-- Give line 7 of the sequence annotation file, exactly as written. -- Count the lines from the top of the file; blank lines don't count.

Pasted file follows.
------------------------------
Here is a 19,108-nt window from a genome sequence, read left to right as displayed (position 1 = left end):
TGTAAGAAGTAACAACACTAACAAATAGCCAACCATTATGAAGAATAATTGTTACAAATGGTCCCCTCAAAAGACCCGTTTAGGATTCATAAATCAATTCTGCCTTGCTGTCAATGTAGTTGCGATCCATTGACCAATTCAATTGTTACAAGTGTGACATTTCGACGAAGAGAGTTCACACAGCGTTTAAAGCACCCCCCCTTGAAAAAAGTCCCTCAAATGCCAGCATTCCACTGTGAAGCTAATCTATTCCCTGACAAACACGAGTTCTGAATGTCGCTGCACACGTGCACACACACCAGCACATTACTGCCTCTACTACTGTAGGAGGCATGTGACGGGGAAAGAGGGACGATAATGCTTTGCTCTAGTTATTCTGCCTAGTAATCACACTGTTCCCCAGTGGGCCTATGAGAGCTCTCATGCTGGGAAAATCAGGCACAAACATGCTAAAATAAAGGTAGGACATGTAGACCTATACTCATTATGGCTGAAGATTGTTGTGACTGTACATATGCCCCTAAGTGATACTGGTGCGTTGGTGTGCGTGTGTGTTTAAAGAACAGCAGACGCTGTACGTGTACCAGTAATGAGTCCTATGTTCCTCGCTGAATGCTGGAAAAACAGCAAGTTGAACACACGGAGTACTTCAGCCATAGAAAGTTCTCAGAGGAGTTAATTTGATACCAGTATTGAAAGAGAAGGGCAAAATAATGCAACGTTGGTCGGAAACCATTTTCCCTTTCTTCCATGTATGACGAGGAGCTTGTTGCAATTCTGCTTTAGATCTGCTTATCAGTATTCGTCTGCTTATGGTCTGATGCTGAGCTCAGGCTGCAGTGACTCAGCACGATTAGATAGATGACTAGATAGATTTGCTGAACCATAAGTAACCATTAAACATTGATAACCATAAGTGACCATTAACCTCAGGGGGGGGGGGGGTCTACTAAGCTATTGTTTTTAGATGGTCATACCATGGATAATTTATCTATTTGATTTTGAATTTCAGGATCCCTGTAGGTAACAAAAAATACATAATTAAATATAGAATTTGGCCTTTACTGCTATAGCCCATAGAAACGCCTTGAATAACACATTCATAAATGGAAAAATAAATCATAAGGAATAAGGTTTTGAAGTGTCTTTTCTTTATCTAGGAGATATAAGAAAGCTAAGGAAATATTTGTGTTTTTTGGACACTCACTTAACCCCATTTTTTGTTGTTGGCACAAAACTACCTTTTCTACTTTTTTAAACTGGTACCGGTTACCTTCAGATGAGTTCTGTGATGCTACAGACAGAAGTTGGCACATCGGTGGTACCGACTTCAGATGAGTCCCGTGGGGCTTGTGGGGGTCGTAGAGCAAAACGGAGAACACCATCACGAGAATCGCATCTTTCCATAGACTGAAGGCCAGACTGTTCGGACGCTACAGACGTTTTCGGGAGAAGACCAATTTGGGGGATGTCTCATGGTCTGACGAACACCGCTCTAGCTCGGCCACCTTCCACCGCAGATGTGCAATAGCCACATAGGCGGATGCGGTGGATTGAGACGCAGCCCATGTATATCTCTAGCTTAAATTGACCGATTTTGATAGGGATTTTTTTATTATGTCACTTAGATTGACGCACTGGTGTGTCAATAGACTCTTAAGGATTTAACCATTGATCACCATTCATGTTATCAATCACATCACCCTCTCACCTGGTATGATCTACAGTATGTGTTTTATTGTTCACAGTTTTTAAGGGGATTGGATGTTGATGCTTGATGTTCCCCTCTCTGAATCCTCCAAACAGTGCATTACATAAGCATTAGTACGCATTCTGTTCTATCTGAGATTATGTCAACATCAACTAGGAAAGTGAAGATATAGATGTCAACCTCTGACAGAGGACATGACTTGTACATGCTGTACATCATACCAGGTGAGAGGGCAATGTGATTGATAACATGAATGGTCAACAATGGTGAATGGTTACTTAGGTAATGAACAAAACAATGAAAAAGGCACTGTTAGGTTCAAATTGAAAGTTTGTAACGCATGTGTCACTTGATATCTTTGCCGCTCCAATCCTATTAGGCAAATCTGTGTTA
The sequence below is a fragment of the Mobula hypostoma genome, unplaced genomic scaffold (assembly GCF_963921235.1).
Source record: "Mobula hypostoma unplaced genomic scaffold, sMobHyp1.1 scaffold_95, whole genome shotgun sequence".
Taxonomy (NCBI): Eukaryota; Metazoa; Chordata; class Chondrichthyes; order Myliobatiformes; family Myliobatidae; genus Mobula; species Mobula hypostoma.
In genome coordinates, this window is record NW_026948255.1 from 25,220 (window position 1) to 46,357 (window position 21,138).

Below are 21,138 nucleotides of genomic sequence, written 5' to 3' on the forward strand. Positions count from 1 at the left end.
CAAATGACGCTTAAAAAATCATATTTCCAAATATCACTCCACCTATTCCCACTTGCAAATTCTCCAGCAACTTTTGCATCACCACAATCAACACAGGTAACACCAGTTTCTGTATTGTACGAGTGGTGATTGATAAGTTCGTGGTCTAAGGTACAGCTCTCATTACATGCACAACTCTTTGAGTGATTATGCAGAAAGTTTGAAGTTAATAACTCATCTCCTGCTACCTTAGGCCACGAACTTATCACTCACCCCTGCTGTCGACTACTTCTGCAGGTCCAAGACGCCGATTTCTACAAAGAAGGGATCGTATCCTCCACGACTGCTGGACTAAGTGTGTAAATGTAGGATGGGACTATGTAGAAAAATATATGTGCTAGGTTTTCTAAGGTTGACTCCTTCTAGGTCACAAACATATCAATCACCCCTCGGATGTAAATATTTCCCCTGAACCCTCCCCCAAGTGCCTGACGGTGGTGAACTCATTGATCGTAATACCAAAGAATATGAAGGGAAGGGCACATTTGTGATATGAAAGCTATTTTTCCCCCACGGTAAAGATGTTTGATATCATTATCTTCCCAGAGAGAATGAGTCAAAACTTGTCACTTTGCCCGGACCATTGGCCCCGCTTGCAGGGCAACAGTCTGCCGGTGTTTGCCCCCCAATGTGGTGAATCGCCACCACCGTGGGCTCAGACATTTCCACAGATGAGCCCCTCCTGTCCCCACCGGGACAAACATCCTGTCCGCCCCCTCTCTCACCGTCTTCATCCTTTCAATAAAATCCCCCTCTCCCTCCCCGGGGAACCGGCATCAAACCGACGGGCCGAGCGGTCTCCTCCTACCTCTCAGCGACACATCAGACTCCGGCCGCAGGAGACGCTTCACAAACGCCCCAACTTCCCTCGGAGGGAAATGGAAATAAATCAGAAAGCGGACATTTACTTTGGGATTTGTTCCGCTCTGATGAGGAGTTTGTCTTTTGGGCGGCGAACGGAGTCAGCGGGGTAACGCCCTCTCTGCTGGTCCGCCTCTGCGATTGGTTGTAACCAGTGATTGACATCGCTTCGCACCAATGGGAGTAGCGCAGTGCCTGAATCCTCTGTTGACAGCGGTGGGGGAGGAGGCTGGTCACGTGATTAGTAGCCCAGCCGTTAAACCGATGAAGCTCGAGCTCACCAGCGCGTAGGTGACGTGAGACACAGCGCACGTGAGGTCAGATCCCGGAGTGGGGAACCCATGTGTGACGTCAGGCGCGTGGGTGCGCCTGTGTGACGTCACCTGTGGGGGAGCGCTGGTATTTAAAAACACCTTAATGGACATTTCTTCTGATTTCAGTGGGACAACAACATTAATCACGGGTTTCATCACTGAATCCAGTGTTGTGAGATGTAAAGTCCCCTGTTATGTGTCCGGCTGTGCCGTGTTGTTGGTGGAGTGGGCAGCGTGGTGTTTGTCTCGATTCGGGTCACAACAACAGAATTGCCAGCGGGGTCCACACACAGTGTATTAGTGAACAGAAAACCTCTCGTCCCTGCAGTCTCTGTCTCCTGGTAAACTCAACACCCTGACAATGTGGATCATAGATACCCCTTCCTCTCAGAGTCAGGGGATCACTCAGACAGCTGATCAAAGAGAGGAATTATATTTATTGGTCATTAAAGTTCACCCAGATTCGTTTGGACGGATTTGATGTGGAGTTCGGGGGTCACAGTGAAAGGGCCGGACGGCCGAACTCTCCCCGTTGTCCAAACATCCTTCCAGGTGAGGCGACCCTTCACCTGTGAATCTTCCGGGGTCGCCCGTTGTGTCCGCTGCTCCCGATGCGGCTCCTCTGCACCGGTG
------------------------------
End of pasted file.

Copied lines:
Below are 21,138 nucleotides of genomic sequence, written 5' to 3' on the forward strand. Positions count from 1 at the left end.